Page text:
The other dynamic that has taken place over the last year is the significant capital appreciation in stock and bond markets, which is prompting LPs to rebalance their portfolios. In the past, the scale of pension fund liabilities — at least in North America—led to aggressive return targets; so while LPs were interested in our strategy, they were looking to take on more risk in the hope of generating higher returns. Following the public markets’ performance last year, lo and behold, a number of pension funds that were significantly underfunded are now actually flat. As a result, they’re much more willing to lock in the type of strategies that we employ.
Ultimately, the big investors are looking for diversification and non-correlation, and they buy into the fundamental underlying growth that’s taking place in emerging markets, as well as the strategy that we have to tap into it.
EMPEA: That’s quite interesting, as one of the sticking points seems to be how private credit fits within an LP’s traditional asset allocation model. Is this a sentiment that you encounter while on the road; and if so, how do you respond to it?
David Creighton: This has always been the challenge. The basic issue we’ve had until recently is that LPs often say, “You’re a private investment, therefore you should go into the private equity bucket; but you’re not generating a high enough return.” Alternatively, if we’re sent to the fixed income manager we hear, “Well, we need the liquidity.” What’s happening now, though, is that some of the big institutional investors are starting to talk about how they allocate to private debt. One investor has been quite outspoken saying that private debt at the senior end of the spectrum fits into their fixed income portfolio, and it then starts to move toward the alternatives bucket as leverage or subordination is introduced. Right or wrong, at least it is a template.
Sofya Alterman: We have found that some institutional investors over the last couple of years have actually created an “opportunistic credit” bucket in their portfolio. While for some it was a means of efficient portfolio allocation, for others it was a way of bringing more attention and organizational focus to the private debt strategies. The private/opportunistic debt strategies do not quite fit in the fixed income book but also cannot necessarily go into the private equity portfolio, which gets benchmarked to the buyout/growth investments. While these LPs are still few and far between, there are important conversations taking place across the industry regarding best ways of allocating to, and benchmarking, the alternative debt strategies.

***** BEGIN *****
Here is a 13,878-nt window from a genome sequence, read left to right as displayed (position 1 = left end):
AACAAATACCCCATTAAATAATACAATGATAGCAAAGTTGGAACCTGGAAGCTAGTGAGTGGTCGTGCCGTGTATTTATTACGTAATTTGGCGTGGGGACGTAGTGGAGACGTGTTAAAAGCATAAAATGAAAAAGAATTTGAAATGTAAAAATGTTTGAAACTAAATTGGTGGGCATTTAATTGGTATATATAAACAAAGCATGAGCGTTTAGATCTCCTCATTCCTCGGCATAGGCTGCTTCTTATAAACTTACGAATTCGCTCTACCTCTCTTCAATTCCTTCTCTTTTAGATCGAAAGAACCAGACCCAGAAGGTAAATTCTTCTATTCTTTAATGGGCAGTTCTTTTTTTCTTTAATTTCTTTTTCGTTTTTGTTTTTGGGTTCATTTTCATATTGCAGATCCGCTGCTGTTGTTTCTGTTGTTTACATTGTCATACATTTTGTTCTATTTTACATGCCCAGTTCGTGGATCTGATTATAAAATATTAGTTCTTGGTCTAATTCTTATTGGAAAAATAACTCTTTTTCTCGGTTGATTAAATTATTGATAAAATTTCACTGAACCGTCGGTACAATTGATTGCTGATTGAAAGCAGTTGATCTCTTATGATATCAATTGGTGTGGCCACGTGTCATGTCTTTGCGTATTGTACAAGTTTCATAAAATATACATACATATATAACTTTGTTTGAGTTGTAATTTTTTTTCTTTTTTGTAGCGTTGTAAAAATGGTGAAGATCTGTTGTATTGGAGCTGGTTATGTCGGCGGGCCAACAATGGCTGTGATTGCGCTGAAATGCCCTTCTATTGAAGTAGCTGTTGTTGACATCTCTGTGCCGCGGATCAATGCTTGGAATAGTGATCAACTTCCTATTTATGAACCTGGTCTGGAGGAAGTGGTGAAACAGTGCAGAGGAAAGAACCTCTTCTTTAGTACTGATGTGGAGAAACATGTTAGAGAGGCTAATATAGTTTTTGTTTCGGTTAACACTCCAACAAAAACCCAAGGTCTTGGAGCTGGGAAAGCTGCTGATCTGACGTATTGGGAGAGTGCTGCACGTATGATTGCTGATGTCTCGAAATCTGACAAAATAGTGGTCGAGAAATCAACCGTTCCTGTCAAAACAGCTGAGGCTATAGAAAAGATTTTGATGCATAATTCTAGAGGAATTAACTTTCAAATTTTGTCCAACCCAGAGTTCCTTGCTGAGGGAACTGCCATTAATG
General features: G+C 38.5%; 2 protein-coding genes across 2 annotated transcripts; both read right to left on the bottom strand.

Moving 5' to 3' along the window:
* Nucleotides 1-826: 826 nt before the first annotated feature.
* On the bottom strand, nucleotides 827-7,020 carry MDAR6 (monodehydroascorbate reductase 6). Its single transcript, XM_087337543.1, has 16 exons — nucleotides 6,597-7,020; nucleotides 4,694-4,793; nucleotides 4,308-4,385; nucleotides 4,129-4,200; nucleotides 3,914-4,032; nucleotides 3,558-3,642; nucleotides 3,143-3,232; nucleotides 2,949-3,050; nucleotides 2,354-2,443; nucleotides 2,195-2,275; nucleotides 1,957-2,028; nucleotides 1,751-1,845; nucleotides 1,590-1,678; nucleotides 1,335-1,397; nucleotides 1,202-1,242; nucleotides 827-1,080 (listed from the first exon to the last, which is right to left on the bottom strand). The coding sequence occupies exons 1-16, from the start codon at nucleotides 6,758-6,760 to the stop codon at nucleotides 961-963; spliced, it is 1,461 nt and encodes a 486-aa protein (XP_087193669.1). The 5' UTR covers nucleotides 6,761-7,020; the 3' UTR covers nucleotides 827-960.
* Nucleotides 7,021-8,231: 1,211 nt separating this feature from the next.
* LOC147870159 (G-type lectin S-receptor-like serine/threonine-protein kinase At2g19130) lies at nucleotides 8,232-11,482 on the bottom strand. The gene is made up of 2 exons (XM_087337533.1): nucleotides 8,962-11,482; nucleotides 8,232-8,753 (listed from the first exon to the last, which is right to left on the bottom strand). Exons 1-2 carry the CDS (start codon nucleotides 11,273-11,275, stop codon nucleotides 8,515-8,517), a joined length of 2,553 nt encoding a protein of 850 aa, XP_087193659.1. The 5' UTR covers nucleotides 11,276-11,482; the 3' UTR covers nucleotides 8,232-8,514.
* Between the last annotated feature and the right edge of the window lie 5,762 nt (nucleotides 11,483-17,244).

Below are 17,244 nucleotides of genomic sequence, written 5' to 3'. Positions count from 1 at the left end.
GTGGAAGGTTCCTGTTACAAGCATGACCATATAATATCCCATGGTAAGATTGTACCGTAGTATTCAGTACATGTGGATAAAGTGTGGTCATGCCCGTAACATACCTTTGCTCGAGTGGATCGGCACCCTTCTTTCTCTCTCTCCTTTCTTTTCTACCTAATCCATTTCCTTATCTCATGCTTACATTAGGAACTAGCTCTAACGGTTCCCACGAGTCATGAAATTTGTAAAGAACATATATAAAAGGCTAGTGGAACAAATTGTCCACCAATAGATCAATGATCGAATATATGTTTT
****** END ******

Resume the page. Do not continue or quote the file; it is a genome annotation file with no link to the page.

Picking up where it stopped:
EMPEA: EMPEA produced a report on European bank deleveraging in October 2012, and at that time, European banks—which constituted 63 percent of total foreign claims on emerging market countries—had reduced their claims by $274 billion over the preceding year, impacting credit conditions in each emerging market region. Have you seen local banks picking up the slack in lending to corporates?
David Creighton: It’s spotty. In countries such as Panama and Colombia, and in various countries across Southeast Asia, savings are growing, and as a result the banks are flush and willing to lend. In Eastern Europe, corporate lending really did close down, though we have seen some of the foreign-owned banks filling a bit of the gap. But across the board, smaller companies are feeling the pinch; over the last couple of years the bond market has taken up a lot of the slack for the larger corporates, but there’s a scramble to find capital at the next rungs down.
Anton Douglas: We see that too, but it also depends on the level of the capital structure at which people are looking to borrow. Many banks have retreated from mezzanine or subordinated structures. In Asia, some of the banks have pulled back from family share-backed financings. We’ve also noticed that when banks have limited capital and risk appetite, they tend to curtail lending (typically short-dated or working capital facilities) to more volatile sectors such as commodities, natural resources, and agriculture. This also makes term capital from a private lender attractive.
Sofya Alterman: To add to Anton’s point, in China and India, local banks are specifically prohibited from lending to certain industries. For example, in both countries banks are not allowed to extend credit to real estate developers at the outset and until a certain set of permits is acquired, meaning they are prohibited from lending against a land acquisition. And if you cannot buy land, you cannot start building. So developers have to rely on private sources of capital to finance this growth. In the case of India these are non-bank finance companies (NBFCs), which step in as a source of liquidity; in China, the non-bank lenders on the institutionalized side of the shadow banking license spectrum serve this need. Clearwater is actively involved in lending in both of these regions, providing high coupon, short-term debt solutions.